Schell generosity grants Grass Roots Rescue permanent home opportunity

LEWES – Christmas arrived in January for Grass Roots Rescue co-founders Brittani Clegg and Karli Crenshaw, who are now barking for joy.

Their non-profit, foster-based/in-home animal care they have operated since the summer of 2013 has been granted an opportunity for a permanent home.

Grass Roots Rescue was among five $1,000 winners in Schell Brothers’ “Give Thanks, Give Back … with Schell” contest conducted last fall.

A connection and a meeting recently led to an incredible offer: a donation of land and a substantial monetary donation toward a permanent facility that will serve as an adoption center and much more.

Dream became reality when Ms. Crenshaw, who fosters animals at her family home in Harbeson, and Ms. Clegg, who does likewise at her family home in Hartly, met with Chris Schell of Schell Brothers Jan. 9.

“When he made that offer, I was numb,” said Ms. Crenshaw. “I don’t think it has totally sunk in yet. It’s just surreal.”

“All of this has happened very fast and Mr. Schell was very generous with his donation. This was a dream come true for us,” said Ms. Clegg. “We are super grateful. I think what opened his eyes to Grass Roots Rescue was the contest they had in November. So many of our supporters had such amazing things to say about us. I really think that is kind of the driving force behind him actually initiating this meeting and making our dream come true.”

“This building only means that we don’t have to be strictly foster-based, it means that our community can come together and help us a little more than they are able to now,” said Ms. Clegg. “We have volunteers that transport for us. We have volunteers who foster for us. We have volunteers who come out to the events and help with hands-on things. But, the building is going to allow them to actually see the whole process and help hands-on-wise.”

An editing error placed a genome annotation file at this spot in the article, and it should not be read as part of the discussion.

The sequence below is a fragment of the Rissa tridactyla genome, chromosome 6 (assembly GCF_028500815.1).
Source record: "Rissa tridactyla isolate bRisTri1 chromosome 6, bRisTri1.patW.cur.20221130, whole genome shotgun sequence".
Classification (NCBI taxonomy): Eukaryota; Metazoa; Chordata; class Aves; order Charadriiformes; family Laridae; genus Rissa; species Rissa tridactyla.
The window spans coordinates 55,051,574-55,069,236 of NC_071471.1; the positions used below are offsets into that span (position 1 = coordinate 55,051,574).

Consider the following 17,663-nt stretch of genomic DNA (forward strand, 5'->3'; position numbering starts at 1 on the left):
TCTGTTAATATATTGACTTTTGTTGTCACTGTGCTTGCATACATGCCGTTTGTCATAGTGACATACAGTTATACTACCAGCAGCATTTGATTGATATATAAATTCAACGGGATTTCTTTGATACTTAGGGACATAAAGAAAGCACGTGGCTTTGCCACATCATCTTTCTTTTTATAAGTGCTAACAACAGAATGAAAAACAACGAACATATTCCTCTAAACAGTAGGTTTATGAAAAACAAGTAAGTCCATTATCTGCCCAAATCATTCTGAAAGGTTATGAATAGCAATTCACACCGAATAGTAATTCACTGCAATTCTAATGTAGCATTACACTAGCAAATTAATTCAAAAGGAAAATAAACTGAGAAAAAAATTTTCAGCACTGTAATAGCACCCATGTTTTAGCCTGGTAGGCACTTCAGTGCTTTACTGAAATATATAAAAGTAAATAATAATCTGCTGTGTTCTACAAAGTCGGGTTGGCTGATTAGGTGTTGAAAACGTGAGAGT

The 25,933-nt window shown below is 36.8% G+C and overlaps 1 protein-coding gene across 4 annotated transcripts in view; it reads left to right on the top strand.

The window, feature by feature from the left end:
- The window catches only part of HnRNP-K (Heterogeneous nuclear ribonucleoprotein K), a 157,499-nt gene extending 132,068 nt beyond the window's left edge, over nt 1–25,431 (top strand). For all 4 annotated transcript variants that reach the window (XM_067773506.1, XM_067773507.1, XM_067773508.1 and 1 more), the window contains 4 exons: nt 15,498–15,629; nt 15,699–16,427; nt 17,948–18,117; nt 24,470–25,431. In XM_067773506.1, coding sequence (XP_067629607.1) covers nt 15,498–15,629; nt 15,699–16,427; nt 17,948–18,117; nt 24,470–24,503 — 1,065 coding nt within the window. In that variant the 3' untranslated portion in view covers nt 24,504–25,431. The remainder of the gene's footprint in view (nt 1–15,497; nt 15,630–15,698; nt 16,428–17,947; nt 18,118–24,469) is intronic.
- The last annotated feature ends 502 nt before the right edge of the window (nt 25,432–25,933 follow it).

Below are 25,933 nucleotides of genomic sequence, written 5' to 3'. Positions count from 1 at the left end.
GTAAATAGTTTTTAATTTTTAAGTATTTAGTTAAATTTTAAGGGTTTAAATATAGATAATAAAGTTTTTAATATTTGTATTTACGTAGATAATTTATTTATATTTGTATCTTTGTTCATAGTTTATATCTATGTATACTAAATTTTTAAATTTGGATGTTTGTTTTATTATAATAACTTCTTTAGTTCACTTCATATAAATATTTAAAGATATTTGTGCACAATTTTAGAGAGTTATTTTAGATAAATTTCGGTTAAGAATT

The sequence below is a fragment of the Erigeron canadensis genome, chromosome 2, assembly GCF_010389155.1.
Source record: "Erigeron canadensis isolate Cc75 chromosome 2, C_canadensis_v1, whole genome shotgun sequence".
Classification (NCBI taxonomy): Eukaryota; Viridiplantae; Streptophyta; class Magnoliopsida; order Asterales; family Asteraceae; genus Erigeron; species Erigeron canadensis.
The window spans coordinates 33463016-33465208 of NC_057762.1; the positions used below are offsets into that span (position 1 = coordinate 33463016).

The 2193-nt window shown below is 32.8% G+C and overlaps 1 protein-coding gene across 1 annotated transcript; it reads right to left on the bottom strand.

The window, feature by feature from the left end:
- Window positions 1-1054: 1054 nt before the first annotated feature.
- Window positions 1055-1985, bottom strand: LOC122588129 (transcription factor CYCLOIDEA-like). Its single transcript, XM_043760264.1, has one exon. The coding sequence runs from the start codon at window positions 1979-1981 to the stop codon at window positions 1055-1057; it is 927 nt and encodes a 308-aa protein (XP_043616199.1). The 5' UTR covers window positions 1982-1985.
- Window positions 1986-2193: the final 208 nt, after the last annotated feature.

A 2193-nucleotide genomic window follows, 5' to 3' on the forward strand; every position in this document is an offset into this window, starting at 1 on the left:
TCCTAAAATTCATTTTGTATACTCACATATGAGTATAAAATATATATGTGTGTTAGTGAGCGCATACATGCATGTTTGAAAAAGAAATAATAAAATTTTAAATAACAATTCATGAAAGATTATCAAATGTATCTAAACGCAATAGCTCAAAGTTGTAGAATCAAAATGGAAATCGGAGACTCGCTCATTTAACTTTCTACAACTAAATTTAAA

The parcel donation is about a half-acre located on Stingy Lane off RT. 9 not too far west of Five Points.

“It is already zoned commercial so there won’t be any problems getting the usage permit and stuff,” said Ms. Crenshaw.

In addition to an adoption center, there will be a business component, generating income for upkeep, maintenance, bills, and taxes for the facility. Plans include a doggie daycare, boarding and training. Ms. Clegg has training expertise.

“Britt will be there daily for business side that will support the utilities and what-not so that the money that is donated to Grass Roots Rescue continues to go to the animals.,” said Ms. Crenshaw. “We wanted to make sure we weren’t taking money away from the animals.”

“We want to make sure everything is done correctly, safely and appropriately,” said Ms. Clegg.  “I will be overseeing everything as far as intakes, adoptions and fosters. We do foster coordinating to make sure we have appropriate bios of our dogs that going to be adopted out. I will probably be there all of the time. So that will be home, my second home. We will still be foster-based but our dogs will be able to get more exposure as well. We’ll be able to see who is ready to be adopted, or maybe needs another foster home.”